|Lowest summer normal temp||Utqiagvik||36.4F|
|Lowest winter normal temp||Barter Island||-15.7F|
What to Pack When Visiting Alaska?
You can pack the usual stuff for a winter vacation, but the most important thing to get ready for is not the snow or the temperature.
The lack of sunlight from around the middle of November until the end of January can be trying.
Many Alaskans choose to escape the cold for a week or two during this time. If you decide to follow suit, you may find it easier to adjust to the reduced lighting.
The winter months are a photographer’s dream, with their low-angle light and the magnificent Alpenglow that decorates the sky.
Things to Explore in Alaska During Winter?
Once you have done skiing, there are many other things to try in Alaska during winter.
Heliskiing in Thompson Pass
If you do not like hiking uphill but want to shred the world’s best powder, hire a chopper.
Even though a day of skiing might easily cost over $6,000, there is no better way to enjoy the snow sports Alaska has to offer.
You know you have gotten someplace amazing when you can ride numerous 2,000-foot lines in a single day.
See Glaciers Up Close
Although seeing glaciers at any time of the year is a treat, their appeal increases as the temperatures drop.
During this time of year, they take on a pristine white color, with the signature glacial blue color radiating from any visible fissures.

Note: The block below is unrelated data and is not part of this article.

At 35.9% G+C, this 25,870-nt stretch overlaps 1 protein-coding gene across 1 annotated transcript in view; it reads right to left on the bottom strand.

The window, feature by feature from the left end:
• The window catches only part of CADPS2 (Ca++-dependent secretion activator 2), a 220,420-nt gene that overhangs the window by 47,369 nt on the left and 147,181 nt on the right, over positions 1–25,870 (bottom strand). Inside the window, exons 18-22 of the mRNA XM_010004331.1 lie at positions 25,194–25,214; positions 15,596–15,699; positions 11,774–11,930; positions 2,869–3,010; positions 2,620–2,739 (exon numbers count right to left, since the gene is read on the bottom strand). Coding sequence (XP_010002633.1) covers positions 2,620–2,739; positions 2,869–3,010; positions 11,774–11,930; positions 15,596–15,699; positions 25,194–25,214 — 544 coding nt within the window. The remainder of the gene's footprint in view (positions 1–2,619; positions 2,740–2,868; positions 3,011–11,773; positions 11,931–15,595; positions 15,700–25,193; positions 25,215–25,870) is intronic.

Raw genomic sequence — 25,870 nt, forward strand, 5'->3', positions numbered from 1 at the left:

Keep in mind that snowy trails can make it difficult to reach some of them, including Exit Glacier.
Fact: When visiting remote locations like Matanuska Glacier, it is wise to hire a seasoned local guide to ensure your safety.
Visit National Parks in the Winter
Even in the dead of winter, Alaska’s national parks and pristine ecosystems retain their natural beauty.
Skiing, biking, snowshoeing, and educational opportunities are just a few of the fantastic winter pursuits that await visitors to Denali National Park.
Skiing, motorcycling, and snowshoeing are all possible in Kenai Fjords National Park, and there are also organized trips to Exit Glacier.
Seward’s snowy beaches and glaciers fed by the Harding Ice Field are best seen on a backpack boat journey into the National Park.
Alaskans celebrate dog sledding’s storied history all winter long.
Dog sleds were once the primary mode of transportation for native Alaskans, and this tradition lives on in remote communities.
Nearly a hundred mushers worldwide compete yearly in the Iditarod, a dog sled race spanning 1100 miles from Anchorage to Nome.
The children of Nome needed emergency serum delivery in 1925, and this marathon honors their journey.
What is the Best Time to Plan Your Visit to Alaska?
The peak tourist season in Alaska is from May 10th to September 15th. Temperatures will be in the mid 70s, there will be 16-24 hours of daylight.
However, the long, dark winter nights in Alaska make it an ideal place to go on vacation to see the northern lights.
In addition, after the winter solstice, each day will have a little bit more daylight.
The months of February through April offer the longest days, making them ideal for sightseeing.
When does it snow in Alaska? You can expect most snow in December, but the winters last till March, so you can always plan your visit accordingly.
But, one thing is for sure you are going to get some of the best skiing opportunities in Alaska, especially at the Alyeska Resort, which offers some amazing slopes and various other facilities.
So, start packing and get moving!